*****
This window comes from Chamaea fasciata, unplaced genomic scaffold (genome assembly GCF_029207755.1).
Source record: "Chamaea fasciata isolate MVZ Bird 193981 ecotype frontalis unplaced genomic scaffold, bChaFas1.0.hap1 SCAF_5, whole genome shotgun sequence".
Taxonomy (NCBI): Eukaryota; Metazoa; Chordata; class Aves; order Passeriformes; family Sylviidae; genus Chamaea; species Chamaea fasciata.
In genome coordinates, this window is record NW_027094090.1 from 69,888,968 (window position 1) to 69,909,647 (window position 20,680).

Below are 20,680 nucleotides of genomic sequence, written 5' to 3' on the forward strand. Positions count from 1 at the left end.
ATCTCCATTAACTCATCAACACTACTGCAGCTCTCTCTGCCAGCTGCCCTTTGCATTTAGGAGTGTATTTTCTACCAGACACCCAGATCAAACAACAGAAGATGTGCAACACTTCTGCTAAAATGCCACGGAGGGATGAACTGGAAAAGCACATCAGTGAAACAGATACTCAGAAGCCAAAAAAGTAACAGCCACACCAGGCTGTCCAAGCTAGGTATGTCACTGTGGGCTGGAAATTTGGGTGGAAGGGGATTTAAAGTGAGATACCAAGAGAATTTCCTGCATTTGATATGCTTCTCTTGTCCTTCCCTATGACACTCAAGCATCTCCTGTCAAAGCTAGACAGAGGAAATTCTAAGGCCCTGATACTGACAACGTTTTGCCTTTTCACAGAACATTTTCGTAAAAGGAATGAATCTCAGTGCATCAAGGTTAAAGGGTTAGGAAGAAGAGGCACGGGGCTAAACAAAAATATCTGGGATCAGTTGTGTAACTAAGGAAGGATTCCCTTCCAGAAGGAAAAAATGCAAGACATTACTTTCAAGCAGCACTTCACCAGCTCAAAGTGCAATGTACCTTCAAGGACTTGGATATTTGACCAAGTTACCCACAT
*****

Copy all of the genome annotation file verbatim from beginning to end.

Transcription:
This window comes from Chamaea fasciata, unplaced genomic scaffold (genome assembly GCF_029207755.1).
Source record: "Chamaea fasciata isolate MVZ Bird 193981 ecotype frontalis unplaced genomic scaffold, bChaFas1.0.hap1 SCAF_5, whole genome shotgun sequence".
Taxonomy (NCBI): Eukaryota; Metazoa; Chordata; class Aves; order Passeriformes; family Sylviidae; genus Chamaea; species Chamaea fasciata.
In genome coordinates, this window is record NW_027094090.1 from 69,888,968 (window position 1) to 69,909,647 (window position 20,680).

Below are 20,680 nucleotides of genomic sequence, written 5' to 3' on the forward strand. Positions count from 1 at the left end.
ATCTCCATTAACTCATCAACACTACTGCAGCTCTCTCTGCCAGCTGCCCTTTGCATTTAGGAGTGTATTTTCTACCAGACACCCAGATCAAACAACAGAAGATGTGCAACACTTCTGCTAAAATGCCACGGAGGGATGAACTGGAAAAGCACATCAGTGAAACAGATACTCAGAAGCCAAAAAAGTAACAGCCACACCAGGCTGTCCAAGCTAGGTATGTCACTGTGGGCTGGAAATTTGGGTGGAAGGGGATTTAAAGTGAGATACCAAGAGAATTTCCTGCATTTGATATGCTTCTCTTGTCCTTCCCTATGACACTCAAGCATCTCCTGTCAAAGCTAGACAGAGGAAATTCTAAGGCCCTGATACTGACAACGTTTTGCCTTTTCACAGAACATTTTCGTAAAAGGAATGAATCTCAGTGCATCAAGGTTAAAGGGTTAGGAAGAAGAGGCACGGGGCTAAACAAAAATATCTGGGATCAGTTGTGTAACTAAGGAAGGATTCCCTTCCAGAAGGAAAAAATGCAAGACATTACTTTCAAGCAGCACTTCACCAGCTCAAAGTGCAATGTACCTTCAAGGACTTGGATATTTGACCAAGTTACCCACAT